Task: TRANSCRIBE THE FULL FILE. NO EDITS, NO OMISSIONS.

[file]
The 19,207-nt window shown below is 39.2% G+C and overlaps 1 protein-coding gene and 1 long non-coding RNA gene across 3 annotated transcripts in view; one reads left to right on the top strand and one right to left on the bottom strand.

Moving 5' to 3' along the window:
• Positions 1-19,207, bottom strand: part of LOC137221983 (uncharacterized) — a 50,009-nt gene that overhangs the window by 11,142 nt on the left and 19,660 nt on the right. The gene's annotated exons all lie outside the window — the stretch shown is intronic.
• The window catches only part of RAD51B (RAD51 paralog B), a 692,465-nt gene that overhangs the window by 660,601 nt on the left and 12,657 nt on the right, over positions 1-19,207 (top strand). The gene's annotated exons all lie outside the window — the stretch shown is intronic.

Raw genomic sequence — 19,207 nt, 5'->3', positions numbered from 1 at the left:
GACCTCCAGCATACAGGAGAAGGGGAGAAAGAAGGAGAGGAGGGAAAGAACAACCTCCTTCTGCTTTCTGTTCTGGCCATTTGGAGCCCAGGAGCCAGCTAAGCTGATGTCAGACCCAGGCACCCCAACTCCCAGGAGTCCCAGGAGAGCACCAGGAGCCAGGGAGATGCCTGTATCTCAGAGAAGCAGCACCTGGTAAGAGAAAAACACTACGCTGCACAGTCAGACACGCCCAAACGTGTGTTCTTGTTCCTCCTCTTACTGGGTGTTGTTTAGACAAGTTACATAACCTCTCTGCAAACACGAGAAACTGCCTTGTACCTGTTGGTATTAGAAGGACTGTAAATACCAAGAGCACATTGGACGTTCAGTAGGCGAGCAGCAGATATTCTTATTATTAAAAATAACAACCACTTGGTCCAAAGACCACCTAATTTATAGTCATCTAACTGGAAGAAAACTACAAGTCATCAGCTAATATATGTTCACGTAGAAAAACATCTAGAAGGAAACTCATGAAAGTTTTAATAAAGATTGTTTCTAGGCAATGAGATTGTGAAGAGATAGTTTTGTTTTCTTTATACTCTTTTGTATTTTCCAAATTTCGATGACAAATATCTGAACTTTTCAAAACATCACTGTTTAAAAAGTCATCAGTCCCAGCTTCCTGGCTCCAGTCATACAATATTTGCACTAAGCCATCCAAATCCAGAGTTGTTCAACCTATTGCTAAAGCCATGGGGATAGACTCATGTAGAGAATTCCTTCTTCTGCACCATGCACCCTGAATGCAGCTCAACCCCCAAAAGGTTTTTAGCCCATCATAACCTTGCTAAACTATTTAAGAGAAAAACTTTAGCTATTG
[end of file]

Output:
The 19,207-nt window shown below is 39.2% G+C and overlaps 1 protein-coding gene and 1 long non-coding RNA gene across 3 annotated transcripts in view; one reads left to right on the top strand and one right to left on the bottom strand.

Moving 5' to 3' along the window:
• Positions 1-19,207, bottom strand: part of LOC137221983 (uncharacterized) — a 50,009-nt gene that overhangs the window by 11,142 nt on the left and 19,660 nt on the right. The gene's annotated exons all lie outside the window — the stretch shown is intronic.
• The window catches only part of RAD51B (RAD51 paralog B), a 692,465-nt gene that overhangs the window by 660,601 nt on the left and 12,657 nt on the right, over positions 1-19,207 (top strand). The gene's annotated exons all lie outside the window — the stretch shown is intronic.

Raw genomic sequence — 19,207 nt, 5'->3', positions numbered from 1 at the left:
GACCTCCAGCATACAGGAGAAGGGGAGAAAGAAGGAGAGGAGGGAAAGAACAACCTCCTTCTGCTTTCTGTTCTGGCCATTTGGAGCCCAGGAGCCAGCTAAGCTGATGTCAGACCCAGGCACCCCAACTCCCAGGAGTCCCAGGAGAGCACCAGGAGCCAGGGAGATGCCTGTATCTCAGAGAAGCAGCACCTGGTAAGAGAAAAACACTACGCTGCACAGTCAGACACGCCCAAACGTGTGTTCTTGTTCCTCCTCTTACTGGGTGTTGTTTAGACAAGTTACATAACCTCTCTGCAAACACGAGAAACTGCCTTGTACCTGTTGGTATTAGAAGGACTGTAAATACCAAGAGCACATTGGACGTTCAGTAGGCGAGCAGCAGATATTCTTATTATTAAAAATAACAACCACTTGGTCCAAAGACCACCTAATTTATAGTCATCTAACTGGAAGAAAACTACAAGTCATCAGCTAATATATGTTCACGTAGAAAAACATCTAGAAGGAAACTCATGAAAGTTTTAATAAAGATTGTTTCTAGGCAATGAGATTGTGAAGAGATAGTTTTGTTTTCTTTATACTCTTTTGTATTTTCCAAATTTCGATGACAAATATCTGAACTTTTCAAAACATCACTGTTTAAAAAGTCATCAGTCCCAGCTTCCTGGCTCCAGTCATACAATATTTGCACTAAGCCATCCAAATCCAGAGTTGTTCAACCTATTGCTAAAGCCATGGGGATAGACTCATGTAGAGAATTCCTTCTTCTGCACCATGCACCCTGAATGCAGCTCAACCCCCAAAAGGTTTTTAGCCCATCATAACCTTGCTAAACTATTTAAGAGAAAAACTTTAGCTATTG